Mounting Tensions Between the U.S. and North Korea

After largely ignoring the flare up between the U.S. and North Korea, markets appeared to have finally acknowledged concern with the situation last Thursday (August 10, 2017) with a 1.5% sell-off in the S&P 500 Index that led to its second-worst week of the year. The sell-off coincided with a series of comments and tweets from President Trump, in which he conveyed direct warnings in response to North Korea’s recent test fire of two intercontinental ballistic missiles, which North Korea claims have the ability to reach U.S. territories. With global financial markets seeming to finally react to heightened tensions between the two nations, some may be wondering whether they should consider doing the same in their portfolios.

Here is where historical context can help. First, our disclaimer: Every event is different, and no one knows with any degree of certainty which crises will escalate and which will be contained. That said, history has repeatedly shown that political and geopolitical crises, after any initial market adjustment, do not typically result in lasting downturns. Rather, geopolitical events have been accompanied by a troubled economy to have a lasting market impact. Looking back at some of the more notable events in recent decades shows that the stock market has generally shrugged them off—recouping losses, if any, within days or weeks (see below chart).

Conflicts that have triggered large declines without a subsequent rebound, such as Iraq’s invasion of Kuwait (1990), tend to be associated with economic weakness; sometimes indirectly. And amid strong corporate earnings and steady economic growth in the U.S., investors appear to be refocusing on the fundamentals as the S&P 500 is already less than one half percent away from recouping all of last Thursday’s sell-off as of the August 14, 2017 market close.

While not being dismissive of the current threat, LPL Research does not foresee a sustained drop in global equity markets barring a military conflict, which we believe is very unlikely at this point. We do not recommend any major changes to asset allocation because of the recent U.S./North Korea developments; however, taking some risk off the table for clients who are overly concerned with the geopolitical risk and want to protect gains probably makes sense given the strong stock market performance in 2017.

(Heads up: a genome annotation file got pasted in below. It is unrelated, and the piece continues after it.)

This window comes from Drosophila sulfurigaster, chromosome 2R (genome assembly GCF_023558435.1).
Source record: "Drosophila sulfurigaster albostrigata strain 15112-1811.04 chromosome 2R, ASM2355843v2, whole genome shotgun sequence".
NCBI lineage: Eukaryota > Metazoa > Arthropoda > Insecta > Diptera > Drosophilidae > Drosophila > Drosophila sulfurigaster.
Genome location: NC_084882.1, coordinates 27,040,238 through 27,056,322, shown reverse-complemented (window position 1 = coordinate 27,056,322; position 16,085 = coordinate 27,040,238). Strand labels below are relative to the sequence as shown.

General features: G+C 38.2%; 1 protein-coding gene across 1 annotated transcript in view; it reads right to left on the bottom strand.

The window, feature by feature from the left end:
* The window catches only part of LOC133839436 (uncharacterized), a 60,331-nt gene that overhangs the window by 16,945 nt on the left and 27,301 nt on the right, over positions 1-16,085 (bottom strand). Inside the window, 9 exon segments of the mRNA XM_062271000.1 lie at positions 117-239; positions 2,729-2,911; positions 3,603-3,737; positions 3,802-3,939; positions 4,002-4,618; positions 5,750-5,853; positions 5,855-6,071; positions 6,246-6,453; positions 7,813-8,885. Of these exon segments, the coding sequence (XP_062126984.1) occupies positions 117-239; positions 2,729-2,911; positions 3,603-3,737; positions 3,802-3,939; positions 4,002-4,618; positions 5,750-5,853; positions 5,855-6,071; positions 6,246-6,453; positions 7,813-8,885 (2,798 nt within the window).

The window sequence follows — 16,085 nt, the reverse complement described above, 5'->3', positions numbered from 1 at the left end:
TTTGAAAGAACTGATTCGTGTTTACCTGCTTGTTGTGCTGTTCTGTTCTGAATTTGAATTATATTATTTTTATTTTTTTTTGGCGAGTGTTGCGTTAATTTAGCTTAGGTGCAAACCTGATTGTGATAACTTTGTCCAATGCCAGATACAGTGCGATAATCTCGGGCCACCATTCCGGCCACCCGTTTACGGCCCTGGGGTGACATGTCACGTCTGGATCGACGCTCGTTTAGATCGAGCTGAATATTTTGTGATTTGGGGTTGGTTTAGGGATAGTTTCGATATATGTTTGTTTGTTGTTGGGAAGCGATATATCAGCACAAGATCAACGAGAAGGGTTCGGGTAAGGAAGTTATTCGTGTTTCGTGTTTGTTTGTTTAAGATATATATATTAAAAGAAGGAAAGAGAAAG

IMPORTANT DISCLOSURES

Past performance is no guarantee of future results. All indexes are unmanaged and cannot be invested into directly.

The opinions voiced in this material are for general information only and are not intended to provide or be construed as providing specific investment advice or recommendations for any individual security.

International and emerging markets investing involves special risks, such as currency fluctuation and political instability, and may not be suitable for all investors.

The economic forecasts set forth in the presentation may not develop as predicted.

Investing in stock includes numerous specific risks including: the fluctuation of dividend, loss of principal and potential illiquidity of the investment in a falling market.

Stock investing involves risk including loss of principal.

The Standard & Poor’s 500 Index is a capitalization-weighted index of 500 stocks designed to measure performance of the broad domestic economy through changes in the aggregate market value of 500 stocks representing all major industries.

This research material has been prepared by LPL Financial LLC.

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